- The Washington Times - Tuesday, January 28, 2003

WASHINGTON, Jan. 28 (UPI) — The Commerce Department said Tuesday that new orders for big-ticket items rose 0.2 percent in December to $170.1 billion after falling 1.3 percent in November.

Economists on Wall Street were expecting orders for durable goods — items meant to last at least three years — to improve 0.8 percent during the month.

"Today's durable goods report is further evidence that the manufacturing sector is flat in the water," said Thomas J. Duesterberg, president and chief executive officer of the Manufacturers Alliance/MAPI.

"Although the fundamentals are positive, it will take a resolution of the international situation and positive momentum on the president's economic recovery plan to bolster confidence and achieve sustained growth," he added.

For all of 2002, the government agency said new orders fell 0.2 percent after dropping 11.6 percent in 2001.

Durable goods orders reflect the new orders placed with domestic manufacturers for immediate and future delivery of factory hard goods. By tracking economic data such as durable goods orders, investors will know what the economic backdrop is for these markets and their portfolios.

Orders for durable goods show how busy factories will be in the months to come, as manufacturers work to fill those orders. The data not only provide insight to demand for things such as refrigerators and cars, but also business investment going forward.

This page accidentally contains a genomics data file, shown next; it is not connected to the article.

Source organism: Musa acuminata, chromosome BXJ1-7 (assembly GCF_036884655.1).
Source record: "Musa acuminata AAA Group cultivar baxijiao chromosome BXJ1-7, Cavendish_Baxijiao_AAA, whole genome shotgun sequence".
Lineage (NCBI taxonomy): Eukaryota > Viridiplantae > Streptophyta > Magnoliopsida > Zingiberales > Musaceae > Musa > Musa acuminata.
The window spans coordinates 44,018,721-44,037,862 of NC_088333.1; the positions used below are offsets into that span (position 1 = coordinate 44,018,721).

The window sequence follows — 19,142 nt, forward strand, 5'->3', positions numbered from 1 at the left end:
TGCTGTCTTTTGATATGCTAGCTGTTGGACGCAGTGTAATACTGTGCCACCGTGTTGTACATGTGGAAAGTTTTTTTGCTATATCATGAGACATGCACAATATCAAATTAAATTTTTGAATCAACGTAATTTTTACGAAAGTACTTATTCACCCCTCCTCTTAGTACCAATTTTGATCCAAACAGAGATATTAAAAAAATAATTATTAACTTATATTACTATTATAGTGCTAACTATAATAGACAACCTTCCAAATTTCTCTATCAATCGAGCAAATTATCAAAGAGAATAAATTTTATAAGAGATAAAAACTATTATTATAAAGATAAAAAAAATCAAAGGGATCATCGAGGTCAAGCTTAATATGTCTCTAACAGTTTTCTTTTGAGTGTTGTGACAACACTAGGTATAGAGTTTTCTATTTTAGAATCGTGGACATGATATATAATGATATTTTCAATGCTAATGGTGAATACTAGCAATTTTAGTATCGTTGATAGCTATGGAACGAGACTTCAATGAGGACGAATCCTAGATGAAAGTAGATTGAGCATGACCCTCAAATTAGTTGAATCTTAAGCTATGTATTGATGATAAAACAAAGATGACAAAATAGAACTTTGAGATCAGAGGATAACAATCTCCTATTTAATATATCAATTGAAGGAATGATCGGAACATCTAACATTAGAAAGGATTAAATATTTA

If companies commit to spending more on equipment and other capital, they are experiencing sustainable growth in their business. Increased expenditures on investment goods sets the stage for greater productive capacity in the country and reduces the prospects for inflation. That tells investors what to expect from the manufacturing sector, a major component of the economy and therefore a major influence on their investments.

The latest report from the Commerce Department showed orders for durable goods, excluding transportation equipment, rose 1.1 percent in December after falling 2 percent during the previous month.

Orders for non-defense capital goods excluding aircraft, a proxy for future investment, slipped 0.1 percent in December.

Shipments, which the government uses to help construct quarterly gross domestic product measures, fell 0.9 percent after falling 1.3 percent in November.

The Commerce Department said inventories of durable goods rose 0.9 percent while shipments fell 1.5 percent during the month.

Bookings for commercial aircraft and parts surged 21.4 percent after jumping 22.1 percent a month earlier.

Machinery orders rose 0.5 percent after dropping 2.7 percent in November. Orders for computers and electronic products rose 3.2 percent after declining 1.4 percent.

The report also showed communications equipment orders sank 21.2 percent but government spending for defense equipment surged 17.4 percent after jumping 34.2 percent in November.




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